Recently, I've been having more discussions with filmmakers about the value of understanding and expressing their brand. While they have thought about their brand in terms of their company name or the type of films they make, few seem to have thought consciously about the experience their audiences have with their brand. This has been less of an issue in the past as most filmmakers have had limited experience interacting with the viewers of their films. However, today, there are so many ways for audiences to interact with filmmakers and their products. I know it's a bit of a weird idea, but given how much effort filmmakers put into creating the best viewing experience of their films, why not take it one step further and design a an informative, engaging, enlightenting and delightful experience of their brand.
Can audiences easily find your work? Can they share trailers with their friends? Can they easily hold screening parties? Can they see your research or development process? Can they contribute to it? Can they see what you are working on next?
Now that there are more and more ways for audiences to interact with the makers of their favourite films, filmmakers have a great opportunity to shape that experience in ways that reflect who they are, why they make films and why audiences should come back for more.
"One of the benefits of transmedia storytelling is its inherent need for collaboration. Few people are experts in all platforms or ways of telling stories. Sure, filmmaking is already a collaboration between many creative minds, this is true. But building a compelling storyworld that engages audiences in ways that are natural to a given platform requires content creators to work together in a different way"
Mediawave.tv is an online bulletin for screen content creators. Online business models and monetisation strategies - news, analysis, case studies, expert opinion.
Tail, meet dog: Time Warner Cable is currently sending a mailer to internet-only customers, suggesting that they should upgrade their broadband speeds for a better Netflix experience and offering to throw in a whole year of free TV as a bonus. How about some TV with your Netflix? Time Warner Cable’s latest mailer to Internet-only customers. Why is this remarkable? Because not too long ago, cable companies viewed TV services as their main money maker and broadband as an added service. The Time Warner Cable offer doesn’t just turn this model on its head, it also puts the focus squarely on Netflix as one of the main reasons people would want fast internet access. Of course, Netflix has been blamed by some in the industry as a reason why people would cut the cord and go internet-only in the first place. For these cord cutters, an ad like this may actually be a smart thing: Instead of making them feel like they’re subscribing to an expensive TV bundle, Time Warner Cable is putting the emphasis squarely on Netflix, a service Internet-only users likely already enjoy...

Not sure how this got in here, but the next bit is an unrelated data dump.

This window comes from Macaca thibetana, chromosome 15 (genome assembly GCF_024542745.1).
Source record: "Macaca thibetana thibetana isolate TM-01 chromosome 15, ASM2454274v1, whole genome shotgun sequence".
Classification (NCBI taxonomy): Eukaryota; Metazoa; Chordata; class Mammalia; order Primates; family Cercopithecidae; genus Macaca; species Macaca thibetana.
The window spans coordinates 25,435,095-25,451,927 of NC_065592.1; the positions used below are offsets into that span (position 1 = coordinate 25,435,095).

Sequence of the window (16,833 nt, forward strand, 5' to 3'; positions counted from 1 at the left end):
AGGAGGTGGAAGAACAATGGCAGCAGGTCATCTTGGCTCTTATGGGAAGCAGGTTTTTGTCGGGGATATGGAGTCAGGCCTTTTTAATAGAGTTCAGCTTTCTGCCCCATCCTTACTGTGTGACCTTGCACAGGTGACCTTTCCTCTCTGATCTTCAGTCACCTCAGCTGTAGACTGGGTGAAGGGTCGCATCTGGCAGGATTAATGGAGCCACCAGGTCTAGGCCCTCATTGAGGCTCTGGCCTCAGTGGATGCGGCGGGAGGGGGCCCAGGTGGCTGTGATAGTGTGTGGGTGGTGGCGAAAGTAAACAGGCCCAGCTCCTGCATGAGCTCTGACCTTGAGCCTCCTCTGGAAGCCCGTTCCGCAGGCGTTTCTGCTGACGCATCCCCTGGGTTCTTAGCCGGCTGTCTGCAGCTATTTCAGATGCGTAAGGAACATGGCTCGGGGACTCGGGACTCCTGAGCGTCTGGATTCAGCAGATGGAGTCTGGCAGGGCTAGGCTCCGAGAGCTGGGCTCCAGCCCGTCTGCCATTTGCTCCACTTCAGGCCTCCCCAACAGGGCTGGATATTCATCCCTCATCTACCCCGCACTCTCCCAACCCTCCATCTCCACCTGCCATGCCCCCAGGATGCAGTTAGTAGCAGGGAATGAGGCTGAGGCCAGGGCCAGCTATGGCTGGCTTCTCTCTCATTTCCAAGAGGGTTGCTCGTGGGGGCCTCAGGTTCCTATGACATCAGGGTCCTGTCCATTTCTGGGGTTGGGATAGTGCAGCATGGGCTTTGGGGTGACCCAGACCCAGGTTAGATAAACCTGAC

While technology is reshaping the storytelling landscape, enabling audiences to contribute more significantly, once again, to the storytelling experience, I noticed a lot of reluctance among some of those in the film world to exploring the new world of stortytelling.
I think it's interesting that Tribeca, known as a film festival, has expanded it's perspective to talk about storytelling. This move has opened them up to considering how the future of filmmaking might involve. Perhaps they recognize that "transmedia" is not just a fad and has the potential to radically change storytelling on audiovisual and other platforms. I wish some other film festivals were as exploratory.
It's worth checking out Tribeca's Future of Film blog to see the avenues they are exploring.
Cultural organizations like theater companies, orchestras, and art museums are using the internet, social media, and mobile apps to draw in and engage audiences, provide deeper context, and disseminate their work beyond the stage and the gallery...
Zan Chandler's insight:
Nice to see that these arts orgs are recognizing that social media and other digital technologies not only aid in promotion and fundraising but can also enhance engagement in the arts, bring in new audiences and push the boundaries of what's considered art.
Thanks to the folks at Transmedia 101 for bringing Jon Reiss to town for a masterclass that was insightful and engaging. Here's hoping the filmmakers who attended find interesting ways to put his ideas into practice.
"With Meograph, you can create what co-founder and CEO Misha Leybovich calls "4D storytelling" through a simple interface that lets users add images, video and text to a story they want to tell. It's free.
Today if you have a story to tell, you can publish a video to YouTube and write a blog post about it, but it starts to get funky if you want to add a lot of photos or tell how the story evolves over time. Meograph lets you create and share interactive stories that combine video with maps, a timeline and links, filling in that often missing context of where and when."
The future of movie storytelling has more to do with the technology outside of the movies than within, according to one transmedia expert, who says that we should expect stories to be revolutionized by modern technology in the same way that the printing press changed everything.